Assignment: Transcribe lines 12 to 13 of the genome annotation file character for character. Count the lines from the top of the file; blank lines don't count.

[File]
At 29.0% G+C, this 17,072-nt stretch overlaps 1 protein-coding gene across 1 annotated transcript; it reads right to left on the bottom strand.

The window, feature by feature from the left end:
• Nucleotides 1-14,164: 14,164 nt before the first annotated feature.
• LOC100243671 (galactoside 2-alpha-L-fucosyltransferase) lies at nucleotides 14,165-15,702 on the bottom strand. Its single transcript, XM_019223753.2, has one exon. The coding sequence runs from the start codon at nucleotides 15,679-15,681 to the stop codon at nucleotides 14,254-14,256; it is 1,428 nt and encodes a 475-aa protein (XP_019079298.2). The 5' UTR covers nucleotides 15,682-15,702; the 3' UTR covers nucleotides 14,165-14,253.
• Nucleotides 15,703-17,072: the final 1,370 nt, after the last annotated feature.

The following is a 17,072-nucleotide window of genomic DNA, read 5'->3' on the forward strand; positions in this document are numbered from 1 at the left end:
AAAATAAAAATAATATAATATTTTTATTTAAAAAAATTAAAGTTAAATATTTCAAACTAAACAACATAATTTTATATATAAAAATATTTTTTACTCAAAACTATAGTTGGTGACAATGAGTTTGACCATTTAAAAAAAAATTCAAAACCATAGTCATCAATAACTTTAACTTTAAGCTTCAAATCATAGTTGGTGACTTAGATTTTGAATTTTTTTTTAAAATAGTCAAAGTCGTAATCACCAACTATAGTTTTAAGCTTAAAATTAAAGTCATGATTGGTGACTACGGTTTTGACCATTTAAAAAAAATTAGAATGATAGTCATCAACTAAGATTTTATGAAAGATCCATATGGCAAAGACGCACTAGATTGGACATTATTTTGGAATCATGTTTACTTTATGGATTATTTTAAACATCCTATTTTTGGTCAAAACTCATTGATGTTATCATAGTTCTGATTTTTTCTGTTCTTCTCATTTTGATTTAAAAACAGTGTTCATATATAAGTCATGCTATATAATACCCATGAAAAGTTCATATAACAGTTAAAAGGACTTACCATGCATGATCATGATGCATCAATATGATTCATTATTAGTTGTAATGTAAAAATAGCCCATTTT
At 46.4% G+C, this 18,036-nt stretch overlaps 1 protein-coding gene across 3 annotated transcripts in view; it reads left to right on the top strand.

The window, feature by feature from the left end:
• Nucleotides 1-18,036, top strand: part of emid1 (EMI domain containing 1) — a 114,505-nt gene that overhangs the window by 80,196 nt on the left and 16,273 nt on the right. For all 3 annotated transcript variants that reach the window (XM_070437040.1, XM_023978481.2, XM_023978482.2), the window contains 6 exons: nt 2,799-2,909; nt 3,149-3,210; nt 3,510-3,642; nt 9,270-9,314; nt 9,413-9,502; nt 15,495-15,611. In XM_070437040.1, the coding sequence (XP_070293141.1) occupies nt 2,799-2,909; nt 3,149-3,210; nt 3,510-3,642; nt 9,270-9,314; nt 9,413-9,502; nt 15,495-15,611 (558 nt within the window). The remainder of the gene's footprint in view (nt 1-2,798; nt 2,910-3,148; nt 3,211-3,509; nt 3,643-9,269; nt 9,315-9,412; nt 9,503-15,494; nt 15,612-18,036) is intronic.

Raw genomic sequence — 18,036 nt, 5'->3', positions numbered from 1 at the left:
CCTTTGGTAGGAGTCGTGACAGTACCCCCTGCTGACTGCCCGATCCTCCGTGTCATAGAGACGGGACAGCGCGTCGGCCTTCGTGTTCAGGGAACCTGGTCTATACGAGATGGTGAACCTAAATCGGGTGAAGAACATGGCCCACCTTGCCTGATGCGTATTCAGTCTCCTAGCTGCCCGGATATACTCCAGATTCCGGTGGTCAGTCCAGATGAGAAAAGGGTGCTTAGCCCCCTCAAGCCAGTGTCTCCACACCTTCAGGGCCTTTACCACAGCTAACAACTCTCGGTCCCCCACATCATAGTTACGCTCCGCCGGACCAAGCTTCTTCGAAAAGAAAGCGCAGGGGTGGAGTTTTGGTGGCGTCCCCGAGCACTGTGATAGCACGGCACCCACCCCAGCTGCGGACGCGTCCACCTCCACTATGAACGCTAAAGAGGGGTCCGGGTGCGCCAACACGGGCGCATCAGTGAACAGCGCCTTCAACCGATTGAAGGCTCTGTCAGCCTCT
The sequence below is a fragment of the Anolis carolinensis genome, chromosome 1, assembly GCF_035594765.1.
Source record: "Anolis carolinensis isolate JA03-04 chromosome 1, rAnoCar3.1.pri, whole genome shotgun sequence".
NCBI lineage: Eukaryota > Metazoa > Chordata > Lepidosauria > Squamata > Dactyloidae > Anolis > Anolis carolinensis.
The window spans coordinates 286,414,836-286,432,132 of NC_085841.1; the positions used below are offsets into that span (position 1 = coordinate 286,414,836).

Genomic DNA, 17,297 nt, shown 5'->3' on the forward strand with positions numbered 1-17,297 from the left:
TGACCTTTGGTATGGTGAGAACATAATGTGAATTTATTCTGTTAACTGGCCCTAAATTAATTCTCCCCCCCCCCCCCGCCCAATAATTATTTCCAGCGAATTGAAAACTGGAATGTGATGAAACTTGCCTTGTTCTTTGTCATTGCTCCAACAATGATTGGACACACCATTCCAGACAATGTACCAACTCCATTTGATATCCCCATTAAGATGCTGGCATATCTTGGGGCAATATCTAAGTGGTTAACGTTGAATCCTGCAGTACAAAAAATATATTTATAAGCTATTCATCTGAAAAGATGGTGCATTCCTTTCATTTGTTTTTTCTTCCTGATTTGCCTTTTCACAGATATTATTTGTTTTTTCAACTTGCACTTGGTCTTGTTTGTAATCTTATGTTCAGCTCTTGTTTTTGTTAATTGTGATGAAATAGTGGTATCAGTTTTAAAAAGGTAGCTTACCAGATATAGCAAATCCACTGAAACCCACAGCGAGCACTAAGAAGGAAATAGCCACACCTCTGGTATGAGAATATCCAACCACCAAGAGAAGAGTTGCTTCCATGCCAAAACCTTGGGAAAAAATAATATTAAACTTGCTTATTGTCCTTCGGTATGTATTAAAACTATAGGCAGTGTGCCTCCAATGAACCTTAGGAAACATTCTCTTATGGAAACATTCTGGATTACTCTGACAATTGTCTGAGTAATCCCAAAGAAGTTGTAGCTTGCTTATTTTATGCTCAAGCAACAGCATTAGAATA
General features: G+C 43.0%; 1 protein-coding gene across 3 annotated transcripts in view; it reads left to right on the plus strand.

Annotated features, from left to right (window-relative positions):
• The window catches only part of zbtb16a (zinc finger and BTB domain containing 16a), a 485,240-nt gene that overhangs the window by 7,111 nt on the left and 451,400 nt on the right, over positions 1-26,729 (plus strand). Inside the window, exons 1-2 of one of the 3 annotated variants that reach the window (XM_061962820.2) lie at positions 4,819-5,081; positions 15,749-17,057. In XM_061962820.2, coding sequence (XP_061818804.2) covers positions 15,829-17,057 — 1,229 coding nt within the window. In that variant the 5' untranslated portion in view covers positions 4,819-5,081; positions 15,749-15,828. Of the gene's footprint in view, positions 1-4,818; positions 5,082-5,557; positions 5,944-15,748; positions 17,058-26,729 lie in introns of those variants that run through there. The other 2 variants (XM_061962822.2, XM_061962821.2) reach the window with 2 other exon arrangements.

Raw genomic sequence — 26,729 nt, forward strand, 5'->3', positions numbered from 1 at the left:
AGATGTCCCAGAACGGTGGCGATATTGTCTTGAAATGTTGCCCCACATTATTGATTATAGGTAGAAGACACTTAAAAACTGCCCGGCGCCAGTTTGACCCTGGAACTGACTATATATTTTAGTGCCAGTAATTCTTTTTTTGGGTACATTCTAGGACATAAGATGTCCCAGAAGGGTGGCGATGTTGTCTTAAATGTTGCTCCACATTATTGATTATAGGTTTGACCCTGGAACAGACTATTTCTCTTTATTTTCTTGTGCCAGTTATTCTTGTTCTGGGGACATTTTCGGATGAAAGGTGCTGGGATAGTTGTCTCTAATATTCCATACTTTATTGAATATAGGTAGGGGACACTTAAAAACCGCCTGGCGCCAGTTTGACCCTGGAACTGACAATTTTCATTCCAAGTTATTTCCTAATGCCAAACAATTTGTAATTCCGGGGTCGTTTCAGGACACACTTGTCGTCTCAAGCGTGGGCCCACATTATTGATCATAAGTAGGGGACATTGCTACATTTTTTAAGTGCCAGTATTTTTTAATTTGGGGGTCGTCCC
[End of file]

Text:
CCTTTGGTAGGAGTCGTGACAGTACCCCCTGCTGACTGCCCGATCCTCCGTGTCATAGAGACGGGACAGCGCGTCGGCCTTCGTGTTCAGGGAACCTGGTCTATACGAGATGGTGAACCTAAATCGGGTGAAGAACATGGCCCACCTTGCCTGATGCGTATTCAGTCTCCTAGCTGCCCGGATATACTCCAGATTCCGGTGGTCAGTCCAGATGAGAAAAGGGTGCTTAGCCCCCTCAAGCCAGTGTCTCCACACCTTCAGGGCCTTTACCACAGCTAACAACTCTCGGTCCCCCACATCATAGTTACGCTCCGCCGGACCAAGCTTCTTCGAAAAGAAAGCGCAGGGGTGGAGTTTTGGTGGCGTCCCCGAGCACTGTGATAGCACGGCACCCACCCCAGCTGCGGACGCGTCCACCTCCACTATGAACGCTAAAGAGGGGTCCGGGTGCGCCAACACGGGCGCATCAGTGAACAGCGCCTTCAACCGATTGAAGGCTCTGTCAGCCTCT
The sequence below is a fragment of the Anolis carolinensis genome, chromosome 1, assembly GCF_035594765.1.